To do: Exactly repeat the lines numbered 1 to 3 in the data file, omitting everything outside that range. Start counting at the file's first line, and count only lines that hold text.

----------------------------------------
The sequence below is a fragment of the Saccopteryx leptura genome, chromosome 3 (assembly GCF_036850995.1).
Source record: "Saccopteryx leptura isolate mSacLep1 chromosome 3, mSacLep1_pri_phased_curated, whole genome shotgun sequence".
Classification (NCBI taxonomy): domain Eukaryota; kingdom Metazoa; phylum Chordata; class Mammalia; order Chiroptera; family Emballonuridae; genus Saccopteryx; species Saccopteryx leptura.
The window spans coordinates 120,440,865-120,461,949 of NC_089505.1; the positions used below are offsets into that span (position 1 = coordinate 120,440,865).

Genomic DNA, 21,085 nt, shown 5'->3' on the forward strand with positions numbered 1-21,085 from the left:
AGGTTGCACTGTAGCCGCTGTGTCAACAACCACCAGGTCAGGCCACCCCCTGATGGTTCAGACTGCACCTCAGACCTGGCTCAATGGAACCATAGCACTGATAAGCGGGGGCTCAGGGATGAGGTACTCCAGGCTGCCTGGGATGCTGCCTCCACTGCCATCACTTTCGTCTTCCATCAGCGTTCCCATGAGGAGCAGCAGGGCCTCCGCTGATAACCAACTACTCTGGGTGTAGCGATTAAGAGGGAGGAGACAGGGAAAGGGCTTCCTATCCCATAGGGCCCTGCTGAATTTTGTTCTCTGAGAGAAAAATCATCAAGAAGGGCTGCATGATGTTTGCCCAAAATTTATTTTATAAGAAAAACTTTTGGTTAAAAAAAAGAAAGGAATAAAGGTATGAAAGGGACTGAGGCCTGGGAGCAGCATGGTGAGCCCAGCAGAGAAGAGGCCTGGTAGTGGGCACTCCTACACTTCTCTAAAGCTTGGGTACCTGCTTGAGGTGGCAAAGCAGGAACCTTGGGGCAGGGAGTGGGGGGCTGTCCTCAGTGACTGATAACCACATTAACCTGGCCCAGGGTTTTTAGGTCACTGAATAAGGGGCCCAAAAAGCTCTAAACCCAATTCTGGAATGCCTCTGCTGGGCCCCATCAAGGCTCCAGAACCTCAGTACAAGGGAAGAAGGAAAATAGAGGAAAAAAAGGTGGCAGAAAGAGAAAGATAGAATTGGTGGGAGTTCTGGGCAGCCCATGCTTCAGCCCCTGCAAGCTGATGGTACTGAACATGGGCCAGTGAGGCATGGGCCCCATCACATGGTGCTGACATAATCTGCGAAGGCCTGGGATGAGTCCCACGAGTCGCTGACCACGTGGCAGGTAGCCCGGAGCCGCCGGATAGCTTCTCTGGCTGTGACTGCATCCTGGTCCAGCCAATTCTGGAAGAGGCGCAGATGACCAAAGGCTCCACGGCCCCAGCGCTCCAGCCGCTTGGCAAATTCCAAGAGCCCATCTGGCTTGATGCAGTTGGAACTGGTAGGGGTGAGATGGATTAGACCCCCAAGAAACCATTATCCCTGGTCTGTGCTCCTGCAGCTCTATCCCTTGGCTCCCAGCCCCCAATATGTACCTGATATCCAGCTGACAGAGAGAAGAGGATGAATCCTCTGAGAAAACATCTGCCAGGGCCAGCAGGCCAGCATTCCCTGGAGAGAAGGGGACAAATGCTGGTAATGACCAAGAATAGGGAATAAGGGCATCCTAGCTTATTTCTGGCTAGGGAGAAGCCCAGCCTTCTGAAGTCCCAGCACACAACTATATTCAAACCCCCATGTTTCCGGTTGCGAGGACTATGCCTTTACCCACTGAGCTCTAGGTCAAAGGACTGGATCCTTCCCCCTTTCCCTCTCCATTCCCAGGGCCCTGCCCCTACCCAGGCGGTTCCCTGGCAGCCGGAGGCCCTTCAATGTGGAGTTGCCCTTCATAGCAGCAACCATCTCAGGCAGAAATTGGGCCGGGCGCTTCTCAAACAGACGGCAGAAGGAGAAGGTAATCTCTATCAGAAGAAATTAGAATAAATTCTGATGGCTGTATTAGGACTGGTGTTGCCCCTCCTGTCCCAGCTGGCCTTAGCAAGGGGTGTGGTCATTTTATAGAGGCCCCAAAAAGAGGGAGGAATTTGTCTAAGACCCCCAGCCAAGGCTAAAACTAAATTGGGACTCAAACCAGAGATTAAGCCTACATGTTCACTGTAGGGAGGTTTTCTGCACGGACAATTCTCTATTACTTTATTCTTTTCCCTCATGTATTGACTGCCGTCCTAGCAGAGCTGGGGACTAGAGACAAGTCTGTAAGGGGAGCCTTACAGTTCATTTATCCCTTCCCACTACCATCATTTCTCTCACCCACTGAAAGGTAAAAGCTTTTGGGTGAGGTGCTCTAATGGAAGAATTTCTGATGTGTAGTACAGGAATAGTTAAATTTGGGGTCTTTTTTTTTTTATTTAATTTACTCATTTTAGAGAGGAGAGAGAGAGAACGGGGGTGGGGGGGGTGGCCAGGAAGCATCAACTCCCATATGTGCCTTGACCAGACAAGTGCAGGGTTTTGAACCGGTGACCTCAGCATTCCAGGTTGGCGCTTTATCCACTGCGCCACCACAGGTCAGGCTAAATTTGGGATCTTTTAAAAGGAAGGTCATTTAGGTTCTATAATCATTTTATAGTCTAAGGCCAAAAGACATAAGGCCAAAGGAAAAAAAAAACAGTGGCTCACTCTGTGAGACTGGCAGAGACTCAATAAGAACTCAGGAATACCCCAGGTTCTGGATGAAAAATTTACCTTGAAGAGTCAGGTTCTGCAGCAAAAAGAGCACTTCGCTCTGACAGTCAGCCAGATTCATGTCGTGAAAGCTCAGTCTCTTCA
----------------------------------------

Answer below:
The sequence below is a fragment of the Saccopteryx leptura genome, chromosome 3 (assembly GCF_036850995.1).
Source record: "Saccopteryx leptura isolate mSacLep1 chromosome 3, mSacLep1_pri_phased_curated, whole genome shotgun sequence".
Classification (NCBI taxonomy): domain Eukaryota; kingdom Metazoa; phylum Chordata; class Mammalia; order Chiroptera; family Emballonuridae; genus Saccopteryx; species Saccopteryx leptura.